Regardless, were Downing Street to refuse, it would likely strengthen the Scottish independence movement and create even more problems down the line. Opinion polls still show a roughly even split on Scottish independence. The three most recent surveys – conducted by YouGov, Panelbase and Survation, all in December – find the anti-independence side ahead by 10, 6 or 1 percentage points, respectively.

The “No” side won the 2014 referendum by 10 percentage points, so these margins suggest a closer vote this time. A hard line by London could boost the Scottish nationalist cause, especially if combined with a hard Brexit; 62 percent of Scots voted to remain in the EU, and polls suggest that a harder Brexit increases support for independence.

At the same time, London might be facing unrest by unionists in Northern Ireland in the coming year. To secure the EU withdrawal agreement, Johnson agreed to apply customs checks on goods moving across the Irish Sea from Britain to Northern Ireland. This outraged unionists, for whom the agreement is tantamount to the forced economic reunification of Ireland, or at least the partitioning of Northern Ireland from Britain.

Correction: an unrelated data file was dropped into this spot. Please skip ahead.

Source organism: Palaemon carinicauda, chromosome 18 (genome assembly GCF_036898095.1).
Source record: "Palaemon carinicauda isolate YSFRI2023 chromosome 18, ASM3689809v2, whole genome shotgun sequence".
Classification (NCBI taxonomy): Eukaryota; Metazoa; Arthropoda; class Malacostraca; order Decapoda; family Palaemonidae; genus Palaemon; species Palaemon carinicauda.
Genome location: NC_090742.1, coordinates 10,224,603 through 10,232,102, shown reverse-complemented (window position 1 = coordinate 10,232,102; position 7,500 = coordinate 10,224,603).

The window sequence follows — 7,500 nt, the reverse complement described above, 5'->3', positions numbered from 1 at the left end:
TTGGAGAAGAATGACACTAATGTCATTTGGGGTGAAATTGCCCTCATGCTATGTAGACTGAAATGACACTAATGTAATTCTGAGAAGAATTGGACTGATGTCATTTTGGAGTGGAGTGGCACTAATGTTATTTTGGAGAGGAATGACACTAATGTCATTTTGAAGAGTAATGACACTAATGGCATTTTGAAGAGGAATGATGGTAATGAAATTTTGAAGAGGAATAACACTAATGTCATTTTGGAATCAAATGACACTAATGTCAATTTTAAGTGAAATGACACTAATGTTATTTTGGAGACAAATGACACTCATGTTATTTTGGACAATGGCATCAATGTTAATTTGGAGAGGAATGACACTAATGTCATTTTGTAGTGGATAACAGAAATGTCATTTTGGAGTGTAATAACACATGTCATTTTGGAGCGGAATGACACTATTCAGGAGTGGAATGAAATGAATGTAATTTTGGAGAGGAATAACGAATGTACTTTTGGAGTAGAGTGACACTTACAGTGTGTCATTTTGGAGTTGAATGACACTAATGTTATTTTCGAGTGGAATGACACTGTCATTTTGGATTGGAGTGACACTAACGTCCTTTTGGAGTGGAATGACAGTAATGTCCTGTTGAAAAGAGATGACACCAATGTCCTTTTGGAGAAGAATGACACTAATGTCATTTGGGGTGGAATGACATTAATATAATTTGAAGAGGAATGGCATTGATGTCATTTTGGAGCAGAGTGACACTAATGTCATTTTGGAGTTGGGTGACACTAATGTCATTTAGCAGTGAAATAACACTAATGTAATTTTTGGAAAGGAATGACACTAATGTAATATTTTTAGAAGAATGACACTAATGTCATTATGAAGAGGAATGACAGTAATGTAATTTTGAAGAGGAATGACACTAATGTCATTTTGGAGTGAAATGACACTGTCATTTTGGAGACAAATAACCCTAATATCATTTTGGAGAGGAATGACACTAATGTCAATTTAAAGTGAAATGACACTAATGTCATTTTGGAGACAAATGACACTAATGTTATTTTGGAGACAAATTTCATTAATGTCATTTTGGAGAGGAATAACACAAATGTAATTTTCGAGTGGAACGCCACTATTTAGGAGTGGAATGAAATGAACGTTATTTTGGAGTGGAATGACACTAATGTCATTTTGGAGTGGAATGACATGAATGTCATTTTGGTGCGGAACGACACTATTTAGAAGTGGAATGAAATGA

Unionist groups are already warning that they will blockade ports and take other unspecified measures to disrupt trade with the Irish Republic in the event that checks are instituted. Such checks would occur only if no trade deal were worked out at the end of the U.K.-EU transition period, which will terminate at the end of 2020 but as it stands can be extended until the end of 2022. At the same time, nationalist parties in Northern Ireland won more seats in Thursday’s election than did unionists, a first since Ireland’s partition in 1921. This prompted nationalist calls for a border poll on a united Ireland, though such an event is likely years away.

The Conservative Party’s election manifesto ruled out any extension, but given that the party has opposed every Brexit extension to date only to acquiesce at the last minute, there are doubts about its sincerity. And importantly, delay in this case would work to London’s advantage – not necessarily in the negotiations with Brussels, but in its dealings with Edinburgh and Belfast.